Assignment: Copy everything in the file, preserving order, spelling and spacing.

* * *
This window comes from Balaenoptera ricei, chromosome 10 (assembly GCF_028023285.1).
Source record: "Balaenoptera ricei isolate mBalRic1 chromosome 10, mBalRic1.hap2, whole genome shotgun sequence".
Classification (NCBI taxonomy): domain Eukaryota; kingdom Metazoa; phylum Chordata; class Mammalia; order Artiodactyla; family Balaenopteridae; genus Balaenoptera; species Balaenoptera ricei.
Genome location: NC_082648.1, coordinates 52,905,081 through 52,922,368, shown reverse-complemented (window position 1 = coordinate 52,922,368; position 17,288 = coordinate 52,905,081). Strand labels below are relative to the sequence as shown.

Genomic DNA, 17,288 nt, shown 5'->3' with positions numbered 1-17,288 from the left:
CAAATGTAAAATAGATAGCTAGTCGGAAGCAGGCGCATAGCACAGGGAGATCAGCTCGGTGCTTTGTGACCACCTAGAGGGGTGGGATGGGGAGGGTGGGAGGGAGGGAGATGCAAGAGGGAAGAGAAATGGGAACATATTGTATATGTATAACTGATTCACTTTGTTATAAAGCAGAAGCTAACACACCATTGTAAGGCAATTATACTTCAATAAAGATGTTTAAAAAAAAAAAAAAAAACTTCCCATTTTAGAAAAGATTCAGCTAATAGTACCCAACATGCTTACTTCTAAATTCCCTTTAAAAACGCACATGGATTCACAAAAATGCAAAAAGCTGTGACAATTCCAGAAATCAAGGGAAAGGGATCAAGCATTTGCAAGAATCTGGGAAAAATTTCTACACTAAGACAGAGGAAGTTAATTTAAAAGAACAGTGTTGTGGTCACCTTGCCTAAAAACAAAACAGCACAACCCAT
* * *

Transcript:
This window comes from Balaenoptera ricei, chromosome 10 (assembly GCF_028023285.1).
Source record: "Balaenoptera ricei isolate mBalRic1 chromosome 10, mBalRic1.hap2, whole genome shotgun sequence".
Classification (NCBI taxonomy): domain Eukaryota; kingdom Metazoa; phylum Chordata; class Mammalia; order Artiodactyla; family Balaenopteridae; genus Balaenoptera; species Balaenoptera ricei.
Genome location: NC_082648.1, coordinates 52,905,081 through 52,922,368, shown reverse-complemented (window position 1 = coordinate 52,922,368; position 17,288 = coordinate 52,905,081). Strand labels below are relative to the sequence as shown.

Genomic DNA, 17,288 nt, shown 5'->3' with positions numbered 1-17,288 from the left:
CAAATGTAAAATAGATAGCTAGTCGGAAGCAGGCGCATAGCACAGGGAGATCAGCTCGGTGCTTTGTGACCACCTAGAGGGGTGGGATGGGGAGGGTGGGAGGGAGGGAGATGCAAGAGGGAAGAGAAATGGGAACATATTGTATATGTATAACTGATTCACTTTGTTATAAAGCAGAAGCTAACACACCATTGTAAGGCAATTATACTTCAATAAAGATGTTTAAAAAAAAAAAAAAAAACTTCCCATTTTAGAAAAGATTCAGCTAATAGTACCCAACATGCTTACTTCTAAATTCCCTTTAAAAACGCACATGGATTCACAAAAATGCAAAAAGCTGTGACAATTCCAGAAATCAAGGGAAAGGGATCAAGCATTTGCAAGAATCTGGGAAAAATTTCTACACTAAGACAGAGGAAGTTAATTTAAAAGAACAGTGTTGTGGTCACCTTGCCTAAAAACAAAACAGCACAACCCAT